Scientific Name: Lampropeltis Triangulum Annulata
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The Mexican Milksnake is a kind of snake also referred to as the kingsnake. This species is commonly found in Mexico and southern Texas and is a non-venomous species. It is normally confused with the coral snake species. It is eminent by its wide red rings, encircling it with yellow/orange or white and black bands. A black snout and head also distinguish it. Other types have narrow yellow bands and there are those that get them in orange. The baby milk snakes are normally white, black and red making it hard to be certain of the color they will turn into when they grow. Additionally, they have shiny and smooth scales. Adults are 24-32 inches long. It has no eyelids but instead has brilles, a transparent covering for the eyes.
Mexican Milksnakes Are Beautiful Creatures
Facts About Mexican Milksnakes
It is dispersed from the southern part of Canada to nearly all of continental United States. It is also found in Central America all the way down to northern Venezuela and Ecuador.
Due to the wide range of this species of snake, their habitat varies. It does well in forested regions but in some regions, they flourish in open grasslands. In the various geographical locations where the snake can be found, they normally tolerate rocky slopes.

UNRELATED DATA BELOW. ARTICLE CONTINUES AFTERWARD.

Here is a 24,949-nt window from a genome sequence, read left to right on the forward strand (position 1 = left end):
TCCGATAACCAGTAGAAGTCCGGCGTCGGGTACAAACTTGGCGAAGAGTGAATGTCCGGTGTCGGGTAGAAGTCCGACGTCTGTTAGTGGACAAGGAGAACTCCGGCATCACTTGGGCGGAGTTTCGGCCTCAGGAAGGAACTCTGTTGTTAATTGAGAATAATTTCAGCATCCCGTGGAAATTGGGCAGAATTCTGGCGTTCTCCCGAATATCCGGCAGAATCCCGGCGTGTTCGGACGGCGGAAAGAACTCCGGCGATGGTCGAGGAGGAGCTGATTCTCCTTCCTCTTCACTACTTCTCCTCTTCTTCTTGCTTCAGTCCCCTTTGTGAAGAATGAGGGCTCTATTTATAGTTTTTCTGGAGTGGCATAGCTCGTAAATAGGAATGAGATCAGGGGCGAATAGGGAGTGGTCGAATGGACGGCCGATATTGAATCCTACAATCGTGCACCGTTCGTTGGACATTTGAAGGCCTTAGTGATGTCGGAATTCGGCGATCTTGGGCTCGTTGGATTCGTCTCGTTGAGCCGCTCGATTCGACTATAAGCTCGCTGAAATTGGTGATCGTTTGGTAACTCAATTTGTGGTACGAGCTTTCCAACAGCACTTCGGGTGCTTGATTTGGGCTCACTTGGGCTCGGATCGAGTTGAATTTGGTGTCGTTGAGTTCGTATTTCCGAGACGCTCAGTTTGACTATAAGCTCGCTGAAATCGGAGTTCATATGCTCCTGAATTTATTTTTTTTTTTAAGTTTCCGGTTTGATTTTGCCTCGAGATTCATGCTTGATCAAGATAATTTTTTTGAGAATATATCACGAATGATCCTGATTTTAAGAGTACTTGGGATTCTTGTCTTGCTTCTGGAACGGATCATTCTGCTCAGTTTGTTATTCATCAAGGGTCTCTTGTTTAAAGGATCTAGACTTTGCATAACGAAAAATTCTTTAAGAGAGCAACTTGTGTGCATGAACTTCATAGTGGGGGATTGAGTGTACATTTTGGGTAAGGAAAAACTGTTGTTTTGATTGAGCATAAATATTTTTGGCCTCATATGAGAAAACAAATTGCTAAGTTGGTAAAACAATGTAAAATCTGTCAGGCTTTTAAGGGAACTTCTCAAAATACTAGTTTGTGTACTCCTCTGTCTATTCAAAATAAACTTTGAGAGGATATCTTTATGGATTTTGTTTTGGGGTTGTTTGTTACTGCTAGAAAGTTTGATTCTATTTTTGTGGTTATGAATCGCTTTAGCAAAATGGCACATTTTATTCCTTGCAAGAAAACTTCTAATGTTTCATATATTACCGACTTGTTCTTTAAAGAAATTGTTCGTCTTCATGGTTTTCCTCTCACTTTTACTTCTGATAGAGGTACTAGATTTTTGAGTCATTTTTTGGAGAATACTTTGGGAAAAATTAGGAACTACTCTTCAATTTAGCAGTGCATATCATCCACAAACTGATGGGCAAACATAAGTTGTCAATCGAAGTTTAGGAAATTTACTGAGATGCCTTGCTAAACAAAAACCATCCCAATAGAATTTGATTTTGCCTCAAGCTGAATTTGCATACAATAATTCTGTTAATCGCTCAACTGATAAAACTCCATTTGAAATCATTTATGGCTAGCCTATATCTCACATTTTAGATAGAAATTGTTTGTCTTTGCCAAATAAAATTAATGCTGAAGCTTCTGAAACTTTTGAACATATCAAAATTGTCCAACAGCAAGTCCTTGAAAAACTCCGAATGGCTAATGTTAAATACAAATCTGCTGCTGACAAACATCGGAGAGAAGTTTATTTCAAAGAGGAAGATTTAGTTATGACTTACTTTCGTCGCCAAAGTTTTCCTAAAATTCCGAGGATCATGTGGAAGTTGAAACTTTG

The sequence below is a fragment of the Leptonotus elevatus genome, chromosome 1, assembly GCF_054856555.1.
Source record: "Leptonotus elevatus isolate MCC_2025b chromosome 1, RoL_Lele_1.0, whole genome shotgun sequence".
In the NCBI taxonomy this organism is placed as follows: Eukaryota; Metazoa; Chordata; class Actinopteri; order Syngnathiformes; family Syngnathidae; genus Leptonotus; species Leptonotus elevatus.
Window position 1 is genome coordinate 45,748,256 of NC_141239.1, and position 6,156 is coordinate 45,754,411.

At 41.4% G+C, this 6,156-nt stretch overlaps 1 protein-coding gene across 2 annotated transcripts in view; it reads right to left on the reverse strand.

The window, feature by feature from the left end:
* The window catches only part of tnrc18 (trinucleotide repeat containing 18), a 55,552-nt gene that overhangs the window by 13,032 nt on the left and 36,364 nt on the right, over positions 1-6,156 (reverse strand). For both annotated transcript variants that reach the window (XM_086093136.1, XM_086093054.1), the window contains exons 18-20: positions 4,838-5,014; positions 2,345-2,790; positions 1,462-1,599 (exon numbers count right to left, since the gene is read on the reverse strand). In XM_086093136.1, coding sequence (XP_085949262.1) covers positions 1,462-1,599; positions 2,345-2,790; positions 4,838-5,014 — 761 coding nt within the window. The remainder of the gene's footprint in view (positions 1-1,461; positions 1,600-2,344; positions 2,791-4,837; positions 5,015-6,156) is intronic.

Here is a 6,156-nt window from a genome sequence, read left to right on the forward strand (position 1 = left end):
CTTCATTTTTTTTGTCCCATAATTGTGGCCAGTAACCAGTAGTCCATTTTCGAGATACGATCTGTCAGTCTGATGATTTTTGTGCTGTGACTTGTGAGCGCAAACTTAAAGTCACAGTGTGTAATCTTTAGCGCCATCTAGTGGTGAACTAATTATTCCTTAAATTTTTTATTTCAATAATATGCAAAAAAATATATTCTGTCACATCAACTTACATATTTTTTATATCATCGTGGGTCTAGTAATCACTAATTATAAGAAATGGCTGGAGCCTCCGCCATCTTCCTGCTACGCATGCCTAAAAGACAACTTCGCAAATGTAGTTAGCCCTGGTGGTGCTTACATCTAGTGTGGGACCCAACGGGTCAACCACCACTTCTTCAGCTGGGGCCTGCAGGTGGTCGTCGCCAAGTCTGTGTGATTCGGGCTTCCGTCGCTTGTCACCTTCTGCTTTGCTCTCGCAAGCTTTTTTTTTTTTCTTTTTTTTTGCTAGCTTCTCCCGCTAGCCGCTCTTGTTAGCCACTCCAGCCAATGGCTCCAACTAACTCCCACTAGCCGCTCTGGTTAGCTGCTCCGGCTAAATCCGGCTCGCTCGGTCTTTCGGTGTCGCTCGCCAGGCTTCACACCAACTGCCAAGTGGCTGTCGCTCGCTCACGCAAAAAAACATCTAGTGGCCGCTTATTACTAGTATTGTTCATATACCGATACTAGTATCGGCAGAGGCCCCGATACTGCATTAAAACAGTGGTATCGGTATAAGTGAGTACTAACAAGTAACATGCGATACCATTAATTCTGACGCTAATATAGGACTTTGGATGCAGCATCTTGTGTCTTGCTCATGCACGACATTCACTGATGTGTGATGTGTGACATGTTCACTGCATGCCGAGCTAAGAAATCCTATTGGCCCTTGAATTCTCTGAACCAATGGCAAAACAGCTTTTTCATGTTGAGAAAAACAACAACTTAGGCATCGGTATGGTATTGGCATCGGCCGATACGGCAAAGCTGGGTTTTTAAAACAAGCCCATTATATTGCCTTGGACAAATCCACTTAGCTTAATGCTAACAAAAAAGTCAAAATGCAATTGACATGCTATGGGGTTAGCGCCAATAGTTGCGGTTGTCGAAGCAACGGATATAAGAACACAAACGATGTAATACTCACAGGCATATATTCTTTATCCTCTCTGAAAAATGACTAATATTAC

The mannerisms of these snakes are typically nocturnal and are terrestrial primarily.
The Mexican Milk Snakes are oviparous and lay an average of almost 10 eggs per clutch. However, this number may vary from region to region. The snake mates from the start of May to late June. In June and July, the female lays 3-24 eggs under boards, logs, rotting vegetation and boards. It takes about 2 months for the eggs to incubate before hatching in the month of August or September.
It flourishes in captivity and can be tamed as a pet in a zoo or home. It lives for about twelve years.